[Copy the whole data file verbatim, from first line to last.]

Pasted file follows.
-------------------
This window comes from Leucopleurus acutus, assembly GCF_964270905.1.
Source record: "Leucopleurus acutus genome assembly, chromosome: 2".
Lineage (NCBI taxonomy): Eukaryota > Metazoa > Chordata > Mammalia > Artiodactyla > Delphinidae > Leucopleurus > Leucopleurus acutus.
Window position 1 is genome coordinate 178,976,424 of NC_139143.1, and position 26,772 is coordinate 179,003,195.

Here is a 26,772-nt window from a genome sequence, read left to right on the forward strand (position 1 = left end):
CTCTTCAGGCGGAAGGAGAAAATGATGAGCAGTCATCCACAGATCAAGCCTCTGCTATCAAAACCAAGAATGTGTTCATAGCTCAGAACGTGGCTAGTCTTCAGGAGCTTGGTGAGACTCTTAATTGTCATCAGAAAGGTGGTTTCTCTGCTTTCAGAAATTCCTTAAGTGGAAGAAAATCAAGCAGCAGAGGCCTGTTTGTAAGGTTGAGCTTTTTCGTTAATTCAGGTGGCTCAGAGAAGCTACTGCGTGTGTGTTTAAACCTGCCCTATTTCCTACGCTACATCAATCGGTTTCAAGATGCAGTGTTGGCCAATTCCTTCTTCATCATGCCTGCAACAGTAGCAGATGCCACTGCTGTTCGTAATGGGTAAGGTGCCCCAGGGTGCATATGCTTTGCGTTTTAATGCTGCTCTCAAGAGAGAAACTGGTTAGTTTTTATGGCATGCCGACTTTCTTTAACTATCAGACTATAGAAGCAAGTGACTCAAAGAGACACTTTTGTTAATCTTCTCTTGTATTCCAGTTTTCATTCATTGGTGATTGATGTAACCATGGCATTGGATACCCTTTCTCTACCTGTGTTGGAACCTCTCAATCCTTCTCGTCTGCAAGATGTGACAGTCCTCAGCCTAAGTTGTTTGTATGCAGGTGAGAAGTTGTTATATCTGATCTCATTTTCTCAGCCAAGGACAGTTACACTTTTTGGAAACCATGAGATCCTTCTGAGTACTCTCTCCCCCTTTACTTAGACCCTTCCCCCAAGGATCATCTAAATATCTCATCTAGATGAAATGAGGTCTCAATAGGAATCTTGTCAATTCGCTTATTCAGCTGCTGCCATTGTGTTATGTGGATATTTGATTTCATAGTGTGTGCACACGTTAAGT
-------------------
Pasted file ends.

This window comes from Leucopleurus acutus, assembly GCF_964270905.1.
Source record: "Leucopleurus acutus genome assembly, chromosome: 2".
Lineage (NCBI taxonomy): Eukaryota > Metazoa > Chordata > Mammalia > Artiodactyla > Delphinidae > Leucopleurus > Leucopleurus acutus.
Window position 1 is genome coordinate 178,976,424 of NC_139143.1, and position 26,772 is coordinate 179,003,195.

Here is a 26,772-nt window from a genome sequence, read left to right on the forward strand (position 1 = left end):
CTCTTCAGGCGGAAGGAGAAAATGATGAGCAGTCATCCACAGATCAAGCCTCTGCTATCAAAACCAAGAATGTGTTCATAGCTCAGAACGTGGCTAGTCTTCAGGAGCTTGGTGAGACTCTTAATTGTCATCAGAAAGGTGGTTTCTCTGCTTTCAGAAATTCCTTAAGTGGAAGAAAATCAAGCAGCAGAGGCCTGTTTGTAAGGTTGAGCTTTTTCGTTAATTCAGGTGGCTCAGAGAAGCTACTGCGTGTGTGTTTAAACCTGCCCTATTTCCTACGCTACATCAATCGGTTTCAAGATGCAGTGTTGGCCAATTCCTTCTTCATCATGCCTGCAACAGTAGCAGATGCCACTGCTGTTCGTAATGGGTAAGGTGCCCCAGGGTGCATATGCTTTGCGTTTTAATGCTGCTCTCAAGAGAGAAACTGGTTAGTTTTTATGGCATGCCGACTTTCTTTAACTATCAGACTATAGAAGCAAGTGACTCAAAGAGACACTTTTGTTAATCTTCTCTTGTATTCCAGTTTTCATTCATTGGTGATTGATGTAACCATGGCATTGGATACCCTTTCTCTACCTGTGTTGGAACCTCTCAATCCTTCTCGTCTGCAAGATGTGACAGTCCTCAGCCTAAGTTGTTTGTATGCAGGTGAGAAGTTGTTATATCTGATCTCATTTTCTCAGCCAAGGACAGTTACACTTTTTGGAAACCATGAGATCCTTCTGAGTACTCTCTCCCCCTTTACTTAGACCCTTCCCCCAAGGATCATCTAAATATCTCATCTAGATGAAATGAGGTCTCAATAGGAATCTTGTCAATTCGCTTATTCAGCTGCTGCCATTGTGTTATGTGGATATTTGATTTCATAGTGTGTGCACACGTTAAGT